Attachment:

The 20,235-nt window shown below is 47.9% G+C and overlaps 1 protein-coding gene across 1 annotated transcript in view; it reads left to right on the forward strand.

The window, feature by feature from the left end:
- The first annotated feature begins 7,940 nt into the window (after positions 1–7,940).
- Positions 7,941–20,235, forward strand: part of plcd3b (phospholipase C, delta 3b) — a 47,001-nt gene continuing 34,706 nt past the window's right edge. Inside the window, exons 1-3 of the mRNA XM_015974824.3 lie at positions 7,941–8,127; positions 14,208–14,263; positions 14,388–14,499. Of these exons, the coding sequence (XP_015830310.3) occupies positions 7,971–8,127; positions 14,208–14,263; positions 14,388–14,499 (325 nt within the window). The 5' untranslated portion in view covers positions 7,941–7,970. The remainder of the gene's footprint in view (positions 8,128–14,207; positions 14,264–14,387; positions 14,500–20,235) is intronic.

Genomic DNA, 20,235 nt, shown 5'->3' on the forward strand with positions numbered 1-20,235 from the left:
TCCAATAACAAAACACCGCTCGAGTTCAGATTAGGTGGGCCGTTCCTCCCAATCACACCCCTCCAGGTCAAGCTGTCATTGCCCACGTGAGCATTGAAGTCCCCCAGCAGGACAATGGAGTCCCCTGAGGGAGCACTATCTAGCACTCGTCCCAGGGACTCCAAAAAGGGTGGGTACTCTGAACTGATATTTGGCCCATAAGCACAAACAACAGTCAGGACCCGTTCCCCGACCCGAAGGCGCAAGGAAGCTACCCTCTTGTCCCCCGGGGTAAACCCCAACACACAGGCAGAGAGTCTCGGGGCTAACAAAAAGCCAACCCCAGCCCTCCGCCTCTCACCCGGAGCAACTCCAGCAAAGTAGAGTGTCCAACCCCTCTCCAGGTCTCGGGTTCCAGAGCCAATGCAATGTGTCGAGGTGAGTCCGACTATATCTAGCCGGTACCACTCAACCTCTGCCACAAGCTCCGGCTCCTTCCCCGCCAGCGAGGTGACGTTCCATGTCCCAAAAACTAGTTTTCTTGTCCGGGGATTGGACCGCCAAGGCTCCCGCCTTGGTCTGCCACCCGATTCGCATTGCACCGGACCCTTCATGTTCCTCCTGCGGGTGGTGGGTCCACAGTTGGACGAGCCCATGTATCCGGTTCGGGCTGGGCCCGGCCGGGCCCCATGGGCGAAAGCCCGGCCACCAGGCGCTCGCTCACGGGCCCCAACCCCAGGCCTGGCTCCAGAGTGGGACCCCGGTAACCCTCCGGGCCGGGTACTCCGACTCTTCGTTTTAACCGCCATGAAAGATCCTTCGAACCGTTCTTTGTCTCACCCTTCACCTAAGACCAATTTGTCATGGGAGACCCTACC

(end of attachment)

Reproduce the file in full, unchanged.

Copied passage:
The 20,235-nt window shown below is 47.9% G+C and overlaps 1 protein-coding gene across 1 annotated transcript in view; it reads left to right on the forward strand.

The window, feature by feature from the left end:
- The first annotated feature begins 7,940 nt into the window (after positions 1–7,940).
- Positions 7,941–20,235, forward strand: part of plcd3b (phospholipase C, delta 3b) — a 47,001-nt gene continuing 34,706 nt past the window's right edge. Inside the window, exons 1-3 of the mRNA XM_015974824.3 lie at positions 7,941–8,127; positions 14,208–14,263; positions 14,388–14,499. Of these exons, the coding sequence (XP_015830310.3) occupies positions 7,971–8,127; positions 14,208–14,263; positions 14,388–14,499 (325 nt within the window). The 5' untranslated portion in view covers positions 7,941–7,970. The remainder of the gene's footprint in view (positions 8,128–14,207; positions 14,264–14,387; positions 14,500–20,235) is intronic.

Genomic DNA, 20,235 nt, shown 5'->3' on the forward strand with positions numbered 1-20,235 from the left:
TCCAATAACAAAACACCGCTCGAGTTCAGATTAGGTGGGCCGTTCCTCCCAATCACACCCCTCCAGGTCAAGCTGTCATTGCCCACGTGAGCATTGAAGTCCCCCAGCAGGACAATGGAGTCCCCTGAGGGAGCACTATCTAGCACTCGTCCCAGGGACTCCAAAAAGGGTGGGTACTCTGAACTGATATTTGGCCCATAAGCACAAACAACAGTCAGGACCCGTTCCCCGACCCGAAGGCGCAAGGAAGCTACCCTCTTGTCCCCCGGGGTAAACCCCAACACACAGGCAGAGAGTCTCGGGGCTAACAAAAAGCCAACCCCAGCCCTCCGCCTCTCACCCGGAGCAACTCCAGCAAAGTAGAGTGTCCAACCCCTCTCCAGGTCTCGGGTTCCAGAGCCAATGCAATGTGTCGAGGTGAGTCCGACTATATCTAGCCGGTACCACTCAACCTCTGCCACAAGCTCCGGCTCCTTCCCCGCCAGCGAGGTGACGTTCCATGTCCCAAAAACTAGTTTTCTTGTCCGGGGATTGGACCGCCAAGGCTCCCGCCTTGGTCTGCCACCCGATTCGCATTGCACCGGACCCTTCATGTTCCTCCTGCGGGTGGTGGGTCCACAGTTGGACGAGCCCATGTATCCGGTTCGGGCTGGGCCCGGCCGGGCCCCATGGGCGAAAGCCCGGCCACCAGGCGCTCGCTCACGGGCCCCAACCCCAGGCCTGGCTCCAGAGTGGGACCCCGGTAACCCTCCGGGCCGGGTACTCCGACTCTTCGTTTTAACCGCCATGAAAGATCCTTCGAACCGTTCTTTGTCTCACCCTTCACCTAAGACCAATTTGTCATGGGAGACCCTACC